Our bodies are designed for movement. However, the average adult spends about ten hours each day sitting. It’s very hard to counteract that much inactivity with a one-hour workout each day.
Most of us don’t have the time or desire to work out after a long day in the office, leaving our bodies sedentary entirely too often. This not only affects our molecular and cellular health; but takes its toll on our postural, skeletal, and muscular systems in the process.
Sitting stresses our back and neck muscles, along with the discs in our spine. The longer we sit, the lazier our posture becomes throughout the day. Spending day after day sitting at a desk can expedite the development of spinal issues. This is due to strained muscles in the neck and shoulders, along with excessive wear and tear on our vertebrae.
If we spend hours in front of a computer or tilting our head to cradle a telephone, we’re only compounding the problem with a forward-hunched lean as we tilt our neck and head forward to the computer screen or phone.
The discs in our neck and back are designed to contract and expand during movement. This allows much-needed blood and nutrient absorption. Sitting compresses these discs, which aggravates them and encourages loss of flexibility or hernia development.
Neck muscle pain develops from strain on our Scalene muscles (rotate the neck), Suboccipital muscles (rotate the head), Pectoralis Minor muscles (chest movement), Subscapularis muscles (shoulder movement), and Levator Scapulae muscles (neck support). As soreness sets in, muscles tense and contract.
Over time, the muscles become fatigued and increasingly more painful. This fatigue can trigger headaches, migraines, muscle spasms, and neck/back pain. Maintaining proper posture is key in preventing stiffness, soreness, and limited mobility.
Changes To Make
A few preventive actions and changes of habits can greatly decrease the likelihood we’ll experience neck and back fatigue:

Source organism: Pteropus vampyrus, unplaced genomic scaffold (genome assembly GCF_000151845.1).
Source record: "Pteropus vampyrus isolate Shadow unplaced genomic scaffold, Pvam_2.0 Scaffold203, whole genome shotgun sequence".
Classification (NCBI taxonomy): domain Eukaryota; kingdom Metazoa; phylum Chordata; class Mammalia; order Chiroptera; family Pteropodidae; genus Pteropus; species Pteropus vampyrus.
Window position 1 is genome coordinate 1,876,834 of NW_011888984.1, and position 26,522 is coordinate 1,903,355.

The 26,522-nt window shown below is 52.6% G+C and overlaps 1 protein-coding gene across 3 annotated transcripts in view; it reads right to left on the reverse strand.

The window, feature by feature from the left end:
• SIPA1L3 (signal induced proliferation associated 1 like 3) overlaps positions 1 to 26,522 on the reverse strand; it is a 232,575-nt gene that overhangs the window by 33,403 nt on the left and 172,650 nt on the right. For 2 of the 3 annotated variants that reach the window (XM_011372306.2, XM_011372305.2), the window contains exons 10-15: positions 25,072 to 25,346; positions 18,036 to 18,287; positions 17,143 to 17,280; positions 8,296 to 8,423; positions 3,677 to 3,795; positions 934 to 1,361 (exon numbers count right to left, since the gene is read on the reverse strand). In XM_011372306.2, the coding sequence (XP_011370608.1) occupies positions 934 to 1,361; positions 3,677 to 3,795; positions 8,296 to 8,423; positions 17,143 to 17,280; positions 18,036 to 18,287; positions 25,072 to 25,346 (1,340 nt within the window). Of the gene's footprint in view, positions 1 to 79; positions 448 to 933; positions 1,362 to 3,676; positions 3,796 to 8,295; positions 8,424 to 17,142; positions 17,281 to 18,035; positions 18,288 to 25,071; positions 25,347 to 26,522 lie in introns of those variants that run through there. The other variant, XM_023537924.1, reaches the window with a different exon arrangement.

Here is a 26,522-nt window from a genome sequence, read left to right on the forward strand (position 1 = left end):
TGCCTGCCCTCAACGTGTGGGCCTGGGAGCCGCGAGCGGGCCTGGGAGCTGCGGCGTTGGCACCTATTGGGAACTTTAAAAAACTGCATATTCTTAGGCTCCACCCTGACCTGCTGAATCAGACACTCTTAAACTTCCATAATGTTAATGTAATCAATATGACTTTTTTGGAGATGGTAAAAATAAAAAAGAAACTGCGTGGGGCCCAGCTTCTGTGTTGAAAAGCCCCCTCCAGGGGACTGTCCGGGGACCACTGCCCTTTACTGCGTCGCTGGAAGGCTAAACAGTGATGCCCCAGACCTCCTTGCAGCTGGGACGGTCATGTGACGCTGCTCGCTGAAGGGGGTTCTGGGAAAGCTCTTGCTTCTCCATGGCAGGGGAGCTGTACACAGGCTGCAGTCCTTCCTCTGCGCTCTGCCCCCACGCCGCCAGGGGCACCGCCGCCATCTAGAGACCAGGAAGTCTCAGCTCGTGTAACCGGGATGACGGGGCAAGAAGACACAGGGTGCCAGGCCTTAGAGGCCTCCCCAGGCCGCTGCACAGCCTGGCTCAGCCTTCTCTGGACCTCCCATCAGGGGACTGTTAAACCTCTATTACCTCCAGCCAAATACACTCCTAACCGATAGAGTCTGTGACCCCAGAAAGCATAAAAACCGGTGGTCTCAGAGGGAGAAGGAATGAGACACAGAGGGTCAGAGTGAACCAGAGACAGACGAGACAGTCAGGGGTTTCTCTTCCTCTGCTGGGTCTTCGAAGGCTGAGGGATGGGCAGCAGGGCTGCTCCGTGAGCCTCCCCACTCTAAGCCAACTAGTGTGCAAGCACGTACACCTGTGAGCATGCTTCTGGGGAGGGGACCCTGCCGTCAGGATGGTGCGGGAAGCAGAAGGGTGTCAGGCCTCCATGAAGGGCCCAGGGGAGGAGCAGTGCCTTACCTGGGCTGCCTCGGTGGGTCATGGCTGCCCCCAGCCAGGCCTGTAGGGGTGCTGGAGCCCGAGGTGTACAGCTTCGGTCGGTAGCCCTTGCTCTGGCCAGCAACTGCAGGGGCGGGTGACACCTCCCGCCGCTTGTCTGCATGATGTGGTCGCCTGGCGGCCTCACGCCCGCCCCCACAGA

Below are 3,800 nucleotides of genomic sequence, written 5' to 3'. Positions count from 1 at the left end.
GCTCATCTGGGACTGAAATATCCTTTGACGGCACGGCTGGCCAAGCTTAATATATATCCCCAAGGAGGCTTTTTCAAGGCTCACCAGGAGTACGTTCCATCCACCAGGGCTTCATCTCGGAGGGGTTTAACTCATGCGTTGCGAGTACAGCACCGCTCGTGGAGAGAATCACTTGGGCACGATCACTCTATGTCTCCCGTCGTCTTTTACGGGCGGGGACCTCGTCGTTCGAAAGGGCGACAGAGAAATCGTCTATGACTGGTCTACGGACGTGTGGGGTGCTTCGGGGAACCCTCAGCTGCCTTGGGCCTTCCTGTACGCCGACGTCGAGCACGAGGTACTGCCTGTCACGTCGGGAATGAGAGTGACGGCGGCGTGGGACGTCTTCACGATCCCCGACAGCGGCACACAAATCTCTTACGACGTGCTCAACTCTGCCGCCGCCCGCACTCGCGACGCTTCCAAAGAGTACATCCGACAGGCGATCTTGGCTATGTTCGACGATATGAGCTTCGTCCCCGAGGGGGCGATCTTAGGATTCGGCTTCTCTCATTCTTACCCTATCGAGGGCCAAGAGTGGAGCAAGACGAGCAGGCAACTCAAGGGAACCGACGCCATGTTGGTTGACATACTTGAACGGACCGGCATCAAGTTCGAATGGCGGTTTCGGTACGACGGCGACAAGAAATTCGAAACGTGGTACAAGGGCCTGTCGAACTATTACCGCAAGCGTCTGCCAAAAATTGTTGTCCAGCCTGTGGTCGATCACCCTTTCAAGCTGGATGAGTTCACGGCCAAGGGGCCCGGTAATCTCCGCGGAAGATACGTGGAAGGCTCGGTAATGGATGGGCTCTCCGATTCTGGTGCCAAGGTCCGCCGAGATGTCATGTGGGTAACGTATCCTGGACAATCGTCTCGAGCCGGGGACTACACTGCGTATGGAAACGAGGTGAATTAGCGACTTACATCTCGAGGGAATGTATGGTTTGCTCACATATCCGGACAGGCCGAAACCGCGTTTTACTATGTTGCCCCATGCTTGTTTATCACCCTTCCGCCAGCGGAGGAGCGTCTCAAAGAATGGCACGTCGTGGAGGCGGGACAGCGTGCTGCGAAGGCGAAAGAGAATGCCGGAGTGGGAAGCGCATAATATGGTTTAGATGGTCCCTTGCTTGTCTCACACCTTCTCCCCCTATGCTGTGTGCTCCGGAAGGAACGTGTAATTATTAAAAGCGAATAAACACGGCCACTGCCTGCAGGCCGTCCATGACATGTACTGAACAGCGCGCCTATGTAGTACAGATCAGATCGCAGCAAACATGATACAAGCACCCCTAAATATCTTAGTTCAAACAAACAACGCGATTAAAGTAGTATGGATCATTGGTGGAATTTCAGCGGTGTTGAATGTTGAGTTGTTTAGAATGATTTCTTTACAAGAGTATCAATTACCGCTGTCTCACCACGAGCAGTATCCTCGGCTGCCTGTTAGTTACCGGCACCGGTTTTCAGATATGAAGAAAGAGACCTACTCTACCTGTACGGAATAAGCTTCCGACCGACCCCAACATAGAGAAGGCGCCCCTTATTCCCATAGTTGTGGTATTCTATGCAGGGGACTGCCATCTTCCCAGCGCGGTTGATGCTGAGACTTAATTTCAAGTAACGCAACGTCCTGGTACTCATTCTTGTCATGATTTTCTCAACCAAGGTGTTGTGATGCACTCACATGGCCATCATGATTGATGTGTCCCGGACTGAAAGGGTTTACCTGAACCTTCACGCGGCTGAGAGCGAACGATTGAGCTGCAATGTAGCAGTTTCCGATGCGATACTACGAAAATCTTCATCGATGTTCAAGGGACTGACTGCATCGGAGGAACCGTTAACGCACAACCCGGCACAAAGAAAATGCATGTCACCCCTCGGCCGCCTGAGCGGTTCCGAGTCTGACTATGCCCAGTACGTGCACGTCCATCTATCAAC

Adjust the desk – Get Rid of Desk Posture
If our desk is too low or high, we tend to compensate by adjusting our posture. This ‘desk posture’ is what causes problems. If a desk is too high, we’ll shrug our shoulders to elevate our wrists and hands to the desk level. If the desk is too low, we’ll flex our trunk and extend our neck more forward.
Our work surface should allow for a natural feel when typing on a keyboard. If it doesn’t, add a keyboard tray to the underside of the desk. The computer monitor should be at least 20 inches from us, reducing eye strain and our desire to lean forward when we can’t adequately see the monitor. If possible, purchase a stand-up desk or an adjustable desk that allows for multiple work positions throughout your day. Varying positions of mixing, sitting, and standing is best.
Adjust the chair
Our office chairs should offer a full back, reaching up to at least shoulder-height. The arms of the chair should support the natural position of when our arms are at our sides.
Stand as much as possible while working or during our leisure time. Set an alarm as a reminder to get up every thirty minutes. Take a moment to stand up, stretch, and move around.
Walk as much as possible throughout our day. Aim for 10,000-12,000 steps each day. Park the car further out. Walk during the lunch break. Take an evening stroll with the family. Have regular massage sessions to encourage blood flow and movement throughout the muscles.
The whole idea is to keep ourselves moving. Get rid of the desk posture! This will keep our muscles, joints, and ligaments healthy and mobile. Our bodies are designed for movement. Get out and get going!